2 minute read

Loss trends and emerging risks: Equipment Breakdown

By: Sovereign Insurance | Featuring: Razvan Ionescu
As part of a year-end Q&A series, Razvan Ionescu, Underwriting Specialist, Equipment Breakdown at Sovereign Insurance, shares his thoughts on a key equipment breakdown loss trend from 2021, and what to watch out for in 2022.

What are the loss trends/key exposures you’ve seen in the past year?
One loss trend is power fluctuations that cause damage to equipment, especially electronic equipment. There are several causes for a power surge, including electrical overload, faulty wiring, lightning strikes, and the restoration of power by an electric company following an outage. Voltage spikes can degrade cable insulation and destroy electronic components such as motherboards, which can result in downtime, lost income, and replacement costs for businesses. 

What are some of the emerging risks to keep an eye out for in 2022?
One emerging risk that increases the downtime in a loss situation, is supply chain disruption. In early 2020 we saw non-essential industries shut down or reduce capacity due to the pandemic. The shutdowns created shortages of raw materials, key components, and subsequently a shortage of finished products. Later in 2020, demand for new products increased to pre-pandemic levels, however the shortage in raw material and key components made deliveries of finished products difficult. The increase in demand also created a disruption in logistics, including port of entry backlogs, warehouse availability and a shortage of truck drivers. As the supply chain continues to be disrupted, key questions arise for businesses that may need to replace equipment: Is the product available? And if it is available, how long will it take to receive it?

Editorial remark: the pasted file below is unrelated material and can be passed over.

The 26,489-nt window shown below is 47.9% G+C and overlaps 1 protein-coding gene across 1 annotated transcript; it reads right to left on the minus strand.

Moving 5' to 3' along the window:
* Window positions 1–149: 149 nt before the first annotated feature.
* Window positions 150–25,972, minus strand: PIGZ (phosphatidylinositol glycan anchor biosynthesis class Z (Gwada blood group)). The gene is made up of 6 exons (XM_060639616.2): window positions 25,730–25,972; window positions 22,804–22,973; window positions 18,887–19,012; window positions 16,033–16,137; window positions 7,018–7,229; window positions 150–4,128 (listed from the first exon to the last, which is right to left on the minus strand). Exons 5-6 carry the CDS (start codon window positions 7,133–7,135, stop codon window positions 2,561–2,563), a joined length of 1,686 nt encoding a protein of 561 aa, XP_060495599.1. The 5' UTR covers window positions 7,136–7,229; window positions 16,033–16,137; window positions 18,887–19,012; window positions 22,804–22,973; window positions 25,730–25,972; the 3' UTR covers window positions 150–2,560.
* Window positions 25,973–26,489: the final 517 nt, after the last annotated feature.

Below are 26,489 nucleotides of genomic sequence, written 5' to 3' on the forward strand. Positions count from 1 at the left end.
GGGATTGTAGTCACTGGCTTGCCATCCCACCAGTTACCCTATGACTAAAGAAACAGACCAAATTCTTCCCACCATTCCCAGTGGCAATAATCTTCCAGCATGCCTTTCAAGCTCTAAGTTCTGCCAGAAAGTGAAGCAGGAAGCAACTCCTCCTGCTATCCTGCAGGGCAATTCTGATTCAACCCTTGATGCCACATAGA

See: Where is your supply chain most vulnerable?

How can organizations mitigate these risks? 
When it comes to power fluctuations, organizations should identify locations or equipment critical to operations that could be affected by voltage spikes. There are a number of surge protectors on the market that prevent power surges from damaging electronics. Some considerations include: an upstream overload protection, surge protection on secondary panels, and an overload protection for each piece of electronic equipment. 

In the face of supply chain disruption, preventative maintenance is key. This will keep the equipment running and prevent costly downtime. In the event of a loss, organizations can reduce downtime by having the following: spare parts for key components in stock; a local supply of equipment and parts; a spare contract with the supplier to guarantee the availability of the part for the time of the contract; and a reciprocal agreement for spare parts and/or services with a similar company. 

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